The Top 100 Hurricanes, (#30-21)

With the end fast approaching, we are now in the 20's. We'll have the entire countdown complete by the end of the week leading into the opener against Florida A & M. Who is going to be #1? Stay tunded and find out soon! K.C. Jones (left) is a warrior from the mid 90's that checks in at number 29 on the all-time list.

30- Lamar Thomas (89-92): Yes, his career ended in embarrassment with the 'Teague Takeaway' during the 93 Sugar Bowl against Alabama, but you can't take away the bushel-full of big plays he made during his Miami career.

While leading 'the Ruthless Posse' in the early 90's, he is number two on Miami's all-time career reception list with 144 catches, fourth in yardage with 2,271 and second in touchdown grabs with 23.

Thomas, may have been built like a stick, but he had the heart of a racehorse. Who can forget him cramping up repeatedly against FSU in 92, only to beat Clifton Abraham on a deep fade, which put Miami up late against the Noles during Wide Right II. Or his big touchdown against Penn St. in 91 or his circus grab early in the 92 Orange Bowl against Nebraska.

Also, Thomas was a great entertainer, who can forget his ripping off his lid after big plays- a trend that he started and one that the NCAA eventually banned. My personal favorite was his stopping on a dime, right on the goal line against Arizona in 91. With Thomas, the mustard was always off the hotdog- as the late, great Chick Hearn would say.

29- KC Jones (93-96): One of the few( if any) decent lineman that were recruited during the Dennis Erickson era. And while our offensive lines floundered in the mid-90's, Jones was a bedrock of consistency in the middle.

He may have been a bit undersized, but he was an absolute sparkplug, that came off the ball quickly and played with great leverage and technique. Jones, was a four year starter, that was a three time All-Big East selection and he would cap his UM career by being named a semi-finalist for the Outland Award and a 96 first team All-American.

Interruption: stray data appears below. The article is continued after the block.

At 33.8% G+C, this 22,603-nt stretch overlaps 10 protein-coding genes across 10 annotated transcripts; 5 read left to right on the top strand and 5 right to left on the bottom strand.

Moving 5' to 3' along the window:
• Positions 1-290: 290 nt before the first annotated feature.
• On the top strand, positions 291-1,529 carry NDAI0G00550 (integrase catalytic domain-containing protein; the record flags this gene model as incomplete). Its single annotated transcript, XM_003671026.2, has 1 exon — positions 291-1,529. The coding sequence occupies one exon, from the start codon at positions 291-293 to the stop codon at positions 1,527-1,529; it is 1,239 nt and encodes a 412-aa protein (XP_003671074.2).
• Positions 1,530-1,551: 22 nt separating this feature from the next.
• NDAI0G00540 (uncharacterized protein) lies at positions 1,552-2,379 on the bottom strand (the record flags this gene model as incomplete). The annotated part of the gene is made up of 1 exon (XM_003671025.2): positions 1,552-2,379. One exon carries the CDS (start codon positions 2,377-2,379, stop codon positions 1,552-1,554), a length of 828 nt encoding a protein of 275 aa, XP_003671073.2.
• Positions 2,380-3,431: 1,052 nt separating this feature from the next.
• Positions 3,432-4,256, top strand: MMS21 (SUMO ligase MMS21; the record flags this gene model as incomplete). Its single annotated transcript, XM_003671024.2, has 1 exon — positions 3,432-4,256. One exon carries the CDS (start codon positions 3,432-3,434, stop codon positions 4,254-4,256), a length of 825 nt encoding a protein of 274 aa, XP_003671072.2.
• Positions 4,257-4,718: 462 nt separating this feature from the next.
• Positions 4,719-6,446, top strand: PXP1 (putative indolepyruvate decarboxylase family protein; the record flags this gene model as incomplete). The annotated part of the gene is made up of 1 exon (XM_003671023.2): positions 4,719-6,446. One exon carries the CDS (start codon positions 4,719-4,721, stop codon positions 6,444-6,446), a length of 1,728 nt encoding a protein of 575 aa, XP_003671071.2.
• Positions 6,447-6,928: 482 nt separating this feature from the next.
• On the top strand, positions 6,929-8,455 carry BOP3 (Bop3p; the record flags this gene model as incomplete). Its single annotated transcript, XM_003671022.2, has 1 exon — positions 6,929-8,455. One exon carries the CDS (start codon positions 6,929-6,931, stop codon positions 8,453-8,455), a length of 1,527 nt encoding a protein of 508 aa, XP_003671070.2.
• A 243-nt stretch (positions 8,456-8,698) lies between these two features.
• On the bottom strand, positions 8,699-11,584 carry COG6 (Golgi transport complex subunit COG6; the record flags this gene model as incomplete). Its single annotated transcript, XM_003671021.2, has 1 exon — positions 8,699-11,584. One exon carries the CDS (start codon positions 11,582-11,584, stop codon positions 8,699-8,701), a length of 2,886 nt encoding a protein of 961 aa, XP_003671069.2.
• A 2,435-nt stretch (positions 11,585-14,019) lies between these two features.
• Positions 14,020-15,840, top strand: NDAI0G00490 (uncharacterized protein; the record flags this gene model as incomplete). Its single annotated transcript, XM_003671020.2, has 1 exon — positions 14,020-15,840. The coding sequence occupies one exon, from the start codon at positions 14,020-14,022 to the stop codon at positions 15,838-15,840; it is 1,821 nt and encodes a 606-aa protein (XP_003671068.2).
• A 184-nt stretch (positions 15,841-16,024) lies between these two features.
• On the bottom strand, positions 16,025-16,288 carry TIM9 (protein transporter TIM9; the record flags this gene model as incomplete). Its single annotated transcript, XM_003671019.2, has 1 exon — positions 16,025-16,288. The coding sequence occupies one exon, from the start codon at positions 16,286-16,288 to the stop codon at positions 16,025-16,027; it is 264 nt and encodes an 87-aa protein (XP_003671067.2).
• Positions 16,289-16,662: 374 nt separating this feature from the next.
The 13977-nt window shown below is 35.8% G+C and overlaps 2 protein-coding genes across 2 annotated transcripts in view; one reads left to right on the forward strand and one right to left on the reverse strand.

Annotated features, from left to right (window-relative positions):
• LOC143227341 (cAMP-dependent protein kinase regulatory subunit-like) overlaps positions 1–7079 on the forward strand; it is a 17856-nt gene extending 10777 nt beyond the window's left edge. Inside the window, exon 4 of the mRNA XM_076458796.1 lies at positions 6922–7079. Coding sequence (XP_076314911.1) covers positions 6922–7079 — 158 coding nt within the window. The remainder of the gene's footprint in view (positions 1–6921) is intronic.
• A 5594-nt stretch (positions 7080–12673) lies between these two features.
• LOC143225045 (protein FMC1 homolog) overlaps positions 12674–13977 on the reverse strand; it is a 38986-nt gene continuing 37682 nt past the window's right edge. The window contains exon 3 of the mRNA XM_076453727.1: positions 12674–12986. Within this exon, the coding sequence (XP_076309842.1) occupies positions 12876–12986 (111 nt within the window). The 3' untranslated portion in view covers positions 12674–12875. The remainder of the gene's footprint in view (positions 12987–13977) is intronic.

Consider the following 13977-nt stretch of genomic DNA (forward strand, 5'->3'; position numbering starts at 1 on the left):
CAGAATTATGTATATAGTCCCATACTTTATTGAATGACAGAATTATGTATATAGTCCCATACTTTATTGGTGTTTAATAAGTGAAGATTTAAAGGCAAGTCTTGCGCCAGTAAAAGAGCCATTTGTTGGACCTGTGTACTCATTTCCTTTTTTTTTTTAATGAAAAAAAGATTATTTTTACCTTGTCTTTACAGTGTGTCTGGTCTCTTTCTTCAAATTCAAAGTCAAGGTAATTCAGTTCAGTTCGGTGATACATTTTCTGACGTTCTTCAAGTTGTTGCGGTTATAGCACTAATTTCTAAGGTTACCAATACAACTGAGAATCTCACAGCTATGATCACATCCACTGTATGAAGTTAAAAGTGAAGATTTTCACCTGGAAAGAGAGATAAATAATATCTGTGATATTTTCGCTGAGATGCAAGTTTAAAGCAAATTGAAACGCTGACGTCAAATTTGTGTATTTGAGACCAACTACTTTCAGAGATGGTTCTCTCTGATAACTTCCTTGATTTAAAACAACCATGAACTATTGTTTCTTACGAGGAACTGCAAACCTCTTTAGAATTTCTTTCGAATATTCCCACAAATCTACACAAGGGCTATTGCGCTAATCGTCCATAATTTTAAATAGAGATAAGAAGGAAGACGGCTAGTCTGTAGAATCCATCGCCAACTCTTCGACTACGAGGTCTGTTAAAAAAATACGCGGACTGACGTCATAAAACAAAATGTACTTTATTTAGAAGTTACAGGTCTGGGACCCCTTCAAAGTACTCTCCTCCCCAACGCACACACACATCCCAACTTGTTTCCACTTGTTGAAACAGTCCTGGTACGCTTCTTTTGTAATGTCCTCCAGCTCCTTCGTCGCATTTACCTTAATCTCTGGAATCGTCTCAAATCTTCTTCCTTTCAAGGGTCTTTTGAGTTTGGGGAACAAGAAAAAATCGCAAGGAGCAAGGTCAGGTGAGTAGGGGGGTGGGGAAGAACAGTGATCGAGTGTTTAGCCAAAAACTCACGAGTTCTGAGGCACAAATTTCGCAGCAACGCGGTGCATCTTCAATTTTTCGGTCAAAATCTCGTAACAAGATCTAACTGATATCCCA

28- Daniel Stubbs (84-87): As pure a pass rusher as UM has ever seen. This converted linebacker would leave Coral Gables as the all-time sacker at UM with 39.5 quarterback sacks. He also holds the seasonal mark with 17.5 in 86.

Stubbs was an intense competitor that played all the way to the end of the whistle- and beyond. The bottom line is, Stubbs brought the heat. He would end his career by being named All-American in 87 and a finalist for the Outland Award.

Interestingly enough, his biggest play at UM came as a pass defender as he would pick off a screen pass against FSU that keyed UM's thrilling 26-25 comeback win versus the Noles at Doak Walker in 87.

27- Phillip Buchanon (99-01): Ok, so what was Buchanon better at, Blanketing recievers or returning kicks? It's tough to say since he was so proficient at both.

As a corner he was as smooth as silk with swivel hips and 4.3 speed that allowed him to shadow recievers at will. Just watch last years game against FSU- where he shut down Javon Walker and had two picks- to see why many consider him the best corner to ever play at Miami.

But as a punt returner he was equally good. So good that he was named a CBS Sportsline All-American, ABC Sportsline All-American, AP second team All-American, Big East Special Teams Player of the Year and a Mosi Tatupu Finalist.

Since his true freshman year in 99, you just knew you were looking at something special.

26- Darrin Smith (89-92): Smith, who was nicknamed 'the Flash' for his speed and quickness, was part of the famed 'Bermuda Triangle linebacking corps of the early 90s.

With his outstanding athletic ability, Smith was quite possibly the most well-rounded outside linebacker UM has ever seen. Not only was he solid against the run but he was so good in coverage that he was never pulled in favor of an extra defensive back in passing situations.

Smith was named an All-American after the 91 and 92 campaigns and he was named the co-Big East Defensive Player of the Year during his final year at UM. He would also finish fifth for career tackles with 401.

25- Reggie Wayne (97-00): Smooth as butter, with hands like glue, Wayne was a four year starter during his tenure at Miami.